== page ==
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Old 01-25-2014, 02:40 PM   #1
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Default Factory Brass vs. “premium brass”

You guys have me entertaining reloading...

Visiting with a buddy at work (too scared to use the word “partner” any longer) – he reloads and says to buy and use premium brasses rather than the thin factory brass. Any thoughts on that?

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Old 01-25-2014, 06:27 PM   #2
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My thought is boloney. Just use factory brass.
Though I have to admit about 120 years ago or so they had heavy cartridge cases called 'everlast' or something but they never gained much popularity.

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Old 01-25-2014, 06:33 PM   #3
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You have to be careful with the brass you use for reloading. Check brass with a magnet before buying any quantity of it. I have found "brass" shell casings that are rusting on my property.

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Old 01-26-2014, 12:58 AM   #4
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Quote:
Originally Posted by deg View Post
You guys have me entertaining reloading...

Visiting with a buddy at work (too scared to use the word “partner” any longer) – he reloads and says to buy and use premium brasses rather than the thin factory brass. Any thoughts on that?
Unless your shooting Benchrest competition,or just want to spend a lot of extra $$,there's really no reason to use "premium" brass like Lapua,unless they are the only mfg of the caliber you shoot.
I personally don't care for Remington brass,I've always had problem with the necks splitting after a couple firings in several calibers.
Hornady brass also has problems with the primer holes expanding prematurely on certain calibers,especially with their 6.5 Creedmoor brass.

I've always prefered to use Winchester,Federal,Starline,and Lake City brass for most of the calibers I shoot,but I do like Nosler brass also,but it is a premium quality brass.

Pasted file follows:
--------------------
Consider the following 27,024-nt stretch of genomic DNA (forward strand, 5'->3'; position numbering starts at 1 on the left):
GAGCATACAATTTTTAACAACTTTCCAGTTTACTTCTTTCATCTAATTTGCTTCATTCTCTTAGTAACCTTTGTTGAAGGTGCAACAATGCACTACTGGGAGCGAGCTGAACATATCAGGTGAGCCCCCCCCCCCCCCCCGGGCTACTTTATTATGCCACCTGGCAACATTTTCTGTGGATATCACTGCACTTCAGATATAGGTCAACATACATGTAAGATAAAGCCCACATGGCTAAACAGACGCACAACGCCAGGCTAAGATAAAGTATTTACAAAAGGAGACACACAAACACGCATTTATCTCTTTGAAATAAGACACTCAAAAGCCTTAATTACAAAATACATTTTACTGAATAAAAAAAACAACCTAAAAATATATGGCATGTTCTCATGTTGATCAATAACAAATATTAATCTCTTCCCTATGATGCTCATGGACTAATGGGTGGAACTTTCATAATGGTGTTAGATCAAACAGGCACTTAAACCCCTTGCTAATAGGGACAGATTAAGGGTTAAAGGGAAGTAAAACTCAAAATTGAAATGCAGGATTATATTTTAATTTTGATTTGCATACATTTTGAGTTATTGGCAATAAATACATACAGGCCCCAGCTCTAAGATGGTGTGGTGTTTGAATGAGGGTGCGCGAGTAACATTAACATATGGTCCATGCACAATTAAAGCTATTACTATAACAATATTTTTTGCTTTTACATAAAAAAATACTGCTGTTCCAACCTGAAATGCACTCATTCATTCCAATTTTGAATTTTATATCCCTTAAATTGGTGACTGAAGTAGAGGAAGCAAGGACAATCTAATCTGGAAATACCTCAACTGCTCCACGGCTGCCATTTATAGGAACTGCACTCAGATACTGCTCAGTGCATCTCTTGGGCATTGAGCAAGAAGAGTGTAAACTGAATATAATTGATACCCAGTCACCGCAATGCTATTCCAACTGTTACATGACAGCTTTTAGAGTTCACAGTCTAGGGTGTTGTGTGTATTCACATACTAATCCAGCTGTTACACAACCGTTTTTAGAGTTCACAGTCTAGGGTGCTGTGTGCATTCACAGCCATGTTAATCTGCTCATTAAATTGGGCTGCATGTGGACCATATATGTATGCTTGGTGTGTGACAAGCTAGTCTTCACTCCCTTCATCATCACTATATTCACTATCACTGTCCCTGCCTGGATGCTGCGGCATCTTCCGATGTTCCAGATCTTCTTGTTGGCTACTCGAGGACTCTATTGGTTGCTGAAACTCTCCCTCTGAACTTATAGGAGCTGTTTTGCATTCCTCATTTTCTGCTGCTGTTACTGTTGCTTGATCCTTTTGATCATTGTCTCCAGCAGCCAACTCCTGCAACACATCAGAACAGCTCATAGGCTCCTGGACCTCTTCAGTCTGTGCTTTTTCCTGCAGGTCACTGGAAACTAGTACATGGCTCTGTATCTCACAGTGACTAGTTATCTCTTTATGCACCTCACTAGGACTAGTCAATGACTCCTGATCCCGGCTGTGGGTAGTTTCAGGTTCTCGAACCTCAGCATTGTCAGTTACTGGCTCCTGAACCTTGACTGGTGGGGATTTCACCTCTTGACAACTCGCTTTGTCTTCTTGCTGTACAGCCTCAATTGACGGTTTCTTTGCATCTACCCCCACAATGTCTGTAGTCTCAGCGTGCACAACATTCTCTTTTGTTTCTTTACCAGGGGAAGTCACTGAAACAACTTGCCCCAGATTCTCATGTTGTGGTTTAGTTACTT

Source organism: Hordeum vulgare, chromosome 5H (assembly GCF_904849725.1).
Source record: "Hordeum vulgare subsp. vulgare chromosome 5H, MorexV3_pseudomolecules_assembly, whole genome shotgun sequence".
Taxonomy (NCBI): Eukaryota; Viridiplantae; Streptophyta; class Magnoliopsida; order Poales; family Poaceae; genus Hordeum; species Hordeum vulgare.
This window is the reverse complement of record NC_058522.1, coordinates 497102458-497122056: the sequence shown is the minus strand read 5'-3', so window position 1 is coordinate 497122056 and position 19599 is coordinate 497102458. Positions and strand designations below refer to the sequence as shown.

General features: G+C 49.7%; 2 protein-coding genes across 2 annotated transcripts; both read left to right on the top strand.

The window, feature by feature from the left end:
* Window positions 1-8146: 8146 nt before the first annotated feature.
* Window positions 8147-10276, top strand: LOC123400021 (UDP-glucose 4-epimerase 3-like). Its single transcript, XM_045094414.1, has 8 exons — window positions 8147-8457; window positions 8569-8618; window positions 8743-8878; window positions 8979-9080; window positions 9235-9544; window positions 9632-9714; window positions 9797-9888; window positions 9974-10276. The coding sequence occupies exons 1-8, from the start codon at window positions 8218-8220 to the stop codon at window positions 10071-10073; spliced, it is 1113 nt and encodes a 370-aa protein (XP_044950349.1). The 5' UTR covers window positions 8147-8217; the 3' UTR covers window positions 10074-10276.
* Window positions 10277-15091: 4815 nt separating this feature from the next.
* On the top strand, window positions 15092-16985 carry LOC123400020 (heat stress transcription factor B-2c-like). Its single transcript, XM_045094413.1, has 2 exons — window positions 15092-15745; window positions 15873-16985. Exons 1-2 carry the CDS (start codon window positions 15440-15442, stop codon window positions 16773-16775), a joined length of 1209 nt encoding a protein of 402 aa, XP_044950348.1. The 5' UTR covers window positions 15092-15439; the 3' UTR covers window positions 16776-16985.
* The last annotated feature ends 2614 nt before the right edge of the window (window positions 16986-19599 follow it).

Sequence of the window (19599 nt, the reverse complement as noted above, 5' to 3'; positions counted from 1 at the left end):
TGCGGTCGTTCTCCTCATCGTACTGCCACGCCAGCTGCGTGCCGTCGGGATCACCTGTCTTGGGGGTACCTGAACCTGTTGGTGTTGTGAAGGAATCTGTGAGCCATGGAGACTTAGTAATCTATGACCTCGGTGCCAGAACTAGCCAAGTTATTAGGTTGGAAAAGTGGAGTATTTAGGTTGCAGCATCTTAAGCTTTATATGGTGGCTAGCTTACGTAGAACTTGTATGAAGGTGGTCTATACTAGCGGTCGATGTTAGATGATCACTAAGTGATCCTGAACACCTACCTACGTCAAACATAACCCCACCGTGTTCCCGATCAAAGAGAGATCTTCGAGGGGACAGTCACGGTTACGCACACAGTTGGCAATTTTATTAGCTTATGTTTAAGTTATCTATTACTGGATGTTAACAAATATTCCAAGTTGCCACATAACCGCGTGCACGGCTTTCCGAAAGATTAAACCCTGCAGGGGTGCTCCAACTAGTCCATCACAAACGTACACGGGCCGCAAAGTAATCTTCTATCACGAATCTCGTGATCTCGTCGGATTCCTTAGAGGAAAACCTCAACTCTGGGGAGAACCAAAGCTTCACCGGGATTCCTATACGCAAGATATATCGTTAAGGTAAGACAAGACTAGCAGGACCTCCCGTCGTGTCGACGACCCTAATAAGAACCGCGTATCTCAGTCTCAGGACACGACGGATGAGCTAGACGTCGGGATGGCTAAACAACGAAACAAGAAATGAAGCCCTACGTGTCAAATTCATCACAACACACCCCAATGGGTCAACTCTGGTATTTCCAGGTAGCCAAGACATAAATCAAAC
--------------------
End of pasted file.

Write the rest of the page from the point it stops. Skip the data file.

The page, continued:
If you set your dies up correctly,keep your brass trimmed,anneal,and don't push maximum charged loads,most brass will last for 10 loading's or more before it has run out of a useful life.
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Old 01-26-2014, 01:01 AM   #5
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Premium brass like Lapua and Nosler is nice. IMHO NOT worth the extra money. Process the brass properly and sort by weight and it will give stellar performance.

The only real advantage to "premium" brass is it has drilled flash holes that leave no burr in the case. The burr is easily removed. High dollar brass will fail at abot the same rate as "run of the mill" brass from Remington, WInchester, Federal or Hornady

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Old 01-26-2014, 01:34 AM   #6
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I am very particular about my brass. I only use the free stuff I find on the ground at the range.

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Old 01-26-2014, 02:35 AM   #7
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I'm fond of free ground brass as well. Free is good. Not a fan of remington lots of out of round primer holes. Not a fan of hornady they often cut the necks much shorter than spec. Everything else good to go.

Brass doesn't rust it tarnishes. Long as there is no pitting it will cleanup.and shoot. Some calibers do have steel or aluminum cases but those are obvious.

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Old 01-26-2014, 02:31 PM   #8
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I like Mil-surp. brass the best.

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Old 01-26-2014, 02:47 PM   #9
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Quote:
Originally Posted by deg View Post
You guys have me entertaining reloading...

Visiting with a buddy at work (too scared to use the word “partner” any longer) – he reloads and says to buy and use premium brasses rather than the thin factory brass. Any thoughts on that?
For what?

For handgun use, it's irrelevant.
For 99% of rifle use it's also irrelevant.
For high end match use, I can see the potential desire. I suppose if you can measure the difference, it matters.
Sorting by headstamp is my concession on this issue. For handgun use, I doubt it matters, but it makes me feel better.
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Old 01-26-2014, 03:00 PM   #10
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IME, proper inspection and cleaning of brass,

prior to reloading, trumps origin or "quality"

of brass. When possible, I try to keep brass in

it's original boxes, after firing.

When that's not doable, I segregate

by brand and overall condition.

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